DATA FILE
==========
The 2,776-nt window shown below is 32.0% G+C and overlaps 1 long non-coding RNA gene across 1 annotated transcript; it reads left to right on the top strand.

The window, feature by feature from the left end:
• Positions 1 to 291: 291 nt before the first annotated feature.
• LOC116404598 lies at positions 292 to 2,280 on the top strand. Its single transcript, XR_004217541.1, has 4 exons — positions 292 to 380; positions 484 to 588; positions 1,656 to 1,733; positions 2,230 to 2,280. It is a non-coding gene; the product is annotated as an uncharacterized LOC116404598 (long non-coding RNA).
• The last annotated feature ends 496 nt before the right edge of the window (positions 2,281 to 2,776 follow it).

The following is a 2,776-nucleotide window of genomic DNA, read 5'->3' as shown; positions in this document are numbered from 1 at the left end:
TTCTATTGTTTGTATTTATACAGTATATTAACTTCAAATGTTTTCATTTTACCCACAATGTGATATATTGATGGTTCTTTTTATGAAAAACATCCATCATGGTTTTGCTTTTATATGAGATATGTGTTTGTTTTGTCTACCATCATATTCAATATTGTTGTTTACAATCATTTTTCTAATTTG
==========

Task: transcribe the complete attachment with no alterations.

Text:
The 2,776-nt window shown below is 32.0% G+C and overlaps 1 long non-coding RNA gene across 1 annotated transcript; it reads left to right on the top strand.

The window, feature by feature from the left end:
• Positions 1 to 291: 291 nt before the first annotated feature.
• LOC116404598 lies at positions 292 to 2,280 on the top strand. Its single transcript, XR_004217541.1, has 4 exons — positions 292 to 380; positions 484 to 588; positions 1,656 to 1,733; positions 2,230 to 2,280. It is a non-coding gene; the product is annotated as an uncharacterized LOC116404598 (long non-coding RNA).
• The last annotated feature ends 496 nt before the right edge of the window (positions 2,281 to 2,776 follow it).

The following is a 2,776-nucleotide window of genomic DNA, read 5'->3' as shown; positions in this document are numbered from 1 at the left end:
TTCTATTGTTTGTATTTATACAGTATATTAACTTCAAATGTTTTCATTTTACCCACAATGTGATATATTGATGGTTCTTTTTATGAAAAACATCCATCATGGTTTTGCTTTTATATGAGATATGTGTTTGTTTTGTCTACCATCATATTCAATATTGTTGTTTACAATCATTTTTCTAATTTG